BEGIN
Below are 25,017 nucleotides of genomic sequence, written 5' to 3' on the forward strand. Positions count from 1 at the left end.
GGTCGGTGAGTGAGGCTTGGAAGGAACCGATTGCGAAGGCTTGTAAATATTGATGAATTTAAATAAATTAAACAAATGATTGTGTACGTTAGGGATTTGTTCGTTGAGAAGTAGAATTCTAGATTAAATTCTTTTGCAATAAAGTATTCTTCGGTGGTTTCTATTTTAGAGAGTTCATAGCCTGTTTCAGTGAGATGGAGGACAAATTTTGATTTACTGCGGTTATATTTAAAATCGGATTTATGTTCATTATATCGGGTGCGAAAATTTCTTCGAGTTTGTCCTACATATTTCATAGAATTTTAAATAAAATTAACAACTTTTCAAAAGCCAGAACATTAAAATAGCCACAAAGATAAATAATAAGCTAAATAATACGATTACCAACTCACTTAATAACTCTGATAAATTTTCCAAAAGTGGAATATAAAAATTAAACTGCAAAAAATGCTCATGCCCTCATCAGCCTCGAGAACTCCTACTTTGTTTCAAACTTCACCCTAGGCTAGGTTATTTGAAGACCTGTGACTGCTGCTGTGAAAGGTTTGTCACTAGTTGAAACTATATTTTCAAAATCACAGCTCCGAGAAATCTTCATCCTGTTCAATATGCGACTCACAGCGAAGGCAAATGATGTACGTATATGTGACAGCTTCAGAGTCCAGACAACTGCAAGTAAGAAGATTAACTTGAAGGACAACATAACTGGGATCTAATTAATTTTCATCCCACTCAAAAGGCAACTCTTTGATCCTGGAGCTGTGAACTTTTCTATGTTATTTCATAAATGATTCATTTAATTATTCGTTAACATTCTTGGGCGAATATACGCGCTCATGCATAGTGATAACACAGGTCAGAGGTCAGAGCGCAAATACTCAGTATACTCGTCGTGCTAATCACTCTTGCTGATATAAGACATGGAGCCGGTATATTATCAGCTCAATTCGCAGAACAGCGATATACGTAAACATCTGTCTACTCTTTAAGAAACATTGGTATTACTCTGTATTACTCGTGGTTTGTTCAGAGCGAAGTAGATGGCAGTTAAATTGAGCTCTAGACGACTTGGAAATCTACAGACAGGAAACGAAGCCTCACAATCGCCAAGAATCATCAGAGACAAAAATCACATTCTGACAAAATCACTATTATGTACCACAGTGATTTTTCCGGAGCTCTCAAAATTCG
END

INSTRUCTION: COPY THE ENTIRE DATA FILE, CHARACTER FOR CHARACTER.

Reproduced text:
Below are 25,017 nucleotides of genomic sequence, written 5' to 3' on the forward strand. Positions count from 1 at the left end.
GGTCGGTGAGTGAGGCTTGGAAGGAACCGATTGCGAAGGCTTGTAAATATTGATGAATTTAAATAAATTAAACAAATGATTGTGTACGTTAGGGATTTGTTCGTTGAGAAGTAGAATTCTAGATTAAATTCTTTTGCAATAAAGTATTCTTCGGTGGTTTCTATTTTAGAGAGTTCATAGCCTGTTTCAGTGAGATGGAGGACAAATTTTGATTTACTGCGGTTATATTTAAAATCGGATTTATGTTCATTATATCGGGTGCGAAAATTTCTTCGAGTTTGTCCTACATATTTCATAGAATTTTAAATAAAATTAACAACTTTTCAAAAGCCAGAACATTAAAATAGCCACAAAGATAAATAATAAGCTAAATAATACGATTACCAACTCACTTAATAACTCTGATAAATTTTCCAAAAGTGGAATATAAAAATTAAACTGCAAAAAATGCTCATGCCCTCATCAGCCTCGAGAACTCCTACTTTGTTTCAAACTTCACCCTAGGCTAGGTTATTTGAAGACCTGTGACTGCTGCTGTGAAAGGTTTGTCACTAGTTGAAACTATATTTTCAAAATCACAGCTCCGAGAAATCTTCATCCTGTTCAATATGCGACTCACAGCGAAGGCAAATGATGTACGTATATGTGACAGCTTCAGAGTCCAGACAACTGCAAGTAAGAAGATTAACTTGAAGGACAACATAACTGGGATCTAATTAATTTTCATCCCACTCAAAAGGCAACTCTTTGATCCTGGAGCTGTGAACTTTTCTATGTTATTTCATAAATGATTCATTTAATTATTCGTTAACATTCTTGGGCGAATATACGCGCTCATGCATAGTGATAACACAGGTCAGAGGTCAGAGCGCAAATACTCAGTATACTCGTCGTGCTAATCACTCTTGCTGATATAAGACATGGAGCCGGTATATTATCAGCTCAATTCGCAGAACAGCGATATACGTAAACATCTGTCTACTCTTTAAGAAACATTGGTATTACTCTGTATTACTCGTGGTTTGTTCAGAGCGAAGTAGATGGCAGTTAAATTGAGCTCTAGACGACTTGGAAATCTACAGACAGGAAACGAAGCCTCACAATCGCCAAGAATCATCAGAGACAAAAATCACATTCTGACAAAATCACTATTATGTACCACAGTGATTTTTCCGGAGCTCTCAAAATTCG